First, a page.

OMB Proposes Sweeping Grants Management Reform
February 8, 2013
Update: In a notice in the March 21, 2013 Federal Register, OMB announced that it is extending the comment period to June 2, 2013.
The Office of Management and Budget proposed sweeping changes to the federal grants management circulars on February 1. The proposal aims to supersede and streamline requirements from eight existing OMB Circulars into one document, with sections and subsections clearly delineated by the type of entity to which they apply. The proposed guidance follows an advance notice of proposed guidance (ANPG) published on February 28, 2012, which floated numerous reform suggestions. NACUBO, along with several other higher education associations, offered comments on the suggested proposals in the ANPG.
OMB proposes to combine, and codify in Title 2 of the Code of Federal Regulations, the following circulars:
- Administrative Requirements
- A-102, Grants and Cooperative Agreements with State and Local Governments
- A-110, Uniform Administrative Requirements for Grants and Other Agreements with Institutions of Higher Education, Hospitals and Other Non-Profit Organizations
- A-89, Catalog of Federal Domestic Assistance
- Cost Principles
- A-21, Cost Principles for Educational Institutions
- A-87, Cost Principles for State, Local and Indian Tribal Governments
- A-122, Cost Principles for Non-Profit Organizations
- Audit Requirements
- A-133, Audits of States, Local Governments and Non-Profit Organizations
- A-50, Audit Followup
The move to consolidate the circulars has not met with universal approval. OMB explains that entities representing one type of constituent submitted comments to the ANPG generally opposed the move, while entities such as federal agencies and auditors who deal with multiple types of awardees support the consolidation.
OMB proposes to use language from Circular A-110 as the basis for the consolidated guidance on administrative requirements for grants and cooperative agreements in Subchapters A-E. Places where there are differences for state, local, and tribal governments are then noted explicitly. One exception is Section .504 on procurement, which is taken from A-102. OMB notes that it is particularly interested in feedback on the impact of this change from universities and other entities that are currently subject to A-110.
This section also addresses pre-award considerations of the applicant's financial risk; notices of funding opportunities; standard formats for announcements; new uniform terms and conditions; and more.
The three circulars on cost principles (A-21, A-87, and A-122) would be consolidated into Subchapter F of the new guidance, supplemented by Appendices IV through IX. Cost principles for hospitals currently laid out in regulations issued by the Department of Health and Human Services may be added in the future. Policy changes of particular interest to colleges and universities include the following:
Flat Indirect Cost Rates
OMB's ANPG suggested two possibilities for offering flat indirect cost rates. The first was a mandatory and universal discount from a negotiated rate, and the second would have given entities the option of choosing a flat discount from a previously negotiated rate. Based on the comments received, OMB has abandoned that idea. It does, however, provide the option of extending negotiated rates for up to four years subject to approval of the indirect cost cognizant agency. This one-time extension would only be approved if there were no major changes in indirect costs.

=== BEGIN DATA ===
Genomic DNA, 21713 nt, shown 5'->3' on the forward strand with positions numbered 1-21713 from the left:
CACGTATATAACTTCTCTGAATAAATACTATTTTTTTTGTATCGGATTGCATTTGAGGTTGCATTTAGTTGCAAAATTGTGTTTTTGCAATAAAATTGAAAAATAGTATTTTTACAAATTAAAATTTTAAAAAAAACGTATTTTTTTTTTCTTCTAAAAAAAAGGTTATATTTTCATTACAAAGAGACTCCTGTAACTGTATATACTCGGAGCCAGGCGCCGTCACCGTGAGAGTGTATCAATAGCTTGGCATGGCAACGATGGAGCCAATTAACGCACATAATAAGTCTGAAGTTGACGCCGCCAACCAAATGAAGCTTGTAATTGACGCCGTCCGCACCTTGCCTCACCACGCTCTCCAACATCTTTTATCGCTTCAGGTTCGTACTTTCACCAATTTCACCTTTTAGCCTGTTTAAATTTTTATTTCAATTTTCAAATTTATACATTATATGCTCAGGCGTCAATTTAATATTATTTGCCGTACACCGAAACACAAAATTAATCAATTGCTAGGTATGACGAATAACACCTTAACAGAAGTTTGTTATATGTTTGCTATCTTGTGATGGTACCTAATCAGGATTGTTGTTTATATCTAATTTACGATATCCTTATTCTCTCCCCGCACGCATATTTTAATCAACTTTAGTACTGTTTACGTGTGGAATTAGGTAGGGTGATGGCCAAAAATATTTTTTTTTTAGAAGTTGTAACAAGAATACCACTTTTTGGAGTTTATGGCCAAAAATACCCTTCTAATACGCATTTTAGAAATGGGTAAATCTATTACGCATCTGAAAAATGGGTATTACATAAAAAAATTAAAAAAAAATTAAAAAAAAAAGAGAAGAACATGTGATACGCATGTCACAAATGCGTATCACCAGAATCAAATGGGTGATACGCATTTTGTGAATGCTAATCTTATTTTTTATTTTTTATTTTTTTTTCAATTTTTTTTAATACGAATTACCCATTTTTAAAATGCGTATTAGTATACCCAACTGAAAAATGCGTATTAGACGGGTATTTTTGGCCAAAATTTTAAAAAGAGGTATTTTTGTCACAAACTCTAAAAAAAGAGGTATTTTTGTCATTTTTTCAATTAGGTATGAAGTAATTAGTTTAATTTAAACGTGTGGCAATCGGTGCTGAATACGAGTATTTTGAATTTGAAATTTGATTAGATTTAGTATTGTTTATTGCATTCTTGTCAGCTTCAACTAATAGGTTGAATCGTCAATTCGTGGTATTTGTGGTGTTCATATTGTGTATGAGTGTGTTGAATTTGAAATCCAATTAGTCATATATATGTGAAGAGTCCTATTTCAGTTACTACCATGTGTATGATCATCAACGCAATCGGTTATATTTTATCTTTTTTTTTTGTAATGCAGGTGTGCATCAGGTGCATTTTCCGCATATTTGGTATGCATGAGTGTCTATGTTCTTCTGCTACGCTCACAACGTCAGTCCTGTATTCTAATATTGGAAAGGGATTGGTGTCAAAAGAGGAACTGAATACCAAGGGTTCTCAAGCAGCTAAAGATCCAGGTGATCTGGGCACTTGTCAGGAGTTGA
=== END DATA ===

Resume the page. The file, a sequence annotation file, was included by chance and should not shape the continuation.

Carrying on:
The proposed guidance also calls a minimum flat rate of 10 percent of modified total direct costs. This, says OMB, ensures that "entities without the capacity for a full negotiation receive a minimum reimbursement for no more than four years while they develop the capacity to engage in full negotiations." In addition, pass-through entities would have to either:
- honor the indirect cost rates negotiated at the federal level;
- negotiate a rate in accordance with federal guidelines; or
- provide the minimum flat rate.
OMB discussed expanding the Utility Cost Adjustment (UCA) to more higher education institutions in the ANPG. NACUBO agreed with this, but cautioned in its comments that institutions should not be required to provide extensive justification.
After reviewing all comments, OMB proposes replacing the 1.3 percent UCA (which only 65 institutions receive) with two options for utility cost reimbursement. The first would allow any institution to meter its utility usage at the sub-building level instead of by building. If sub-building metering is not feasible, entities could add a multiplier to their square footage used for research to calculate ‘effective' square footage for purposes of utility cost calculation. OMB is especially interested in comments from institutions regarding this proposal.
Certain Computing Devices as Allowable Direct Costs
Under the proposed guidance, computing devices would be classified as allowable direct cost supplies, rather than equipment, if the cost of the item is less than $5,000 (or the acquiring institution's capitalization threshold, if lower). A suggestion in the ANPG that would have required a separate line item to the budget for such purchases would not be adopted.
Three ongoing pilot programs intended to identify alternatives to current reporting requirements for validating the costs of salaries and wages were discussed in the ANPG; however, comments received from the auditing community convinced OMB that time and effort reporting is still important in ensuring appropriate use of funds. Comments from institutions recommended that the language be broadened and that specific examples - which have a tendency to become the rule over time - be eliminated.
OMB now proposes consolidating reporting requirements that previously differed across types of entities and eliminating specific examples in order to clarify broad principles. OMB "recognizes the potential to integrate the necessary information in automated payroll distribution systems where clear internal controls govern those systems, thereby reducing duplication." Again, OMB is interested in feedback on this section, from both the audit community and recipients.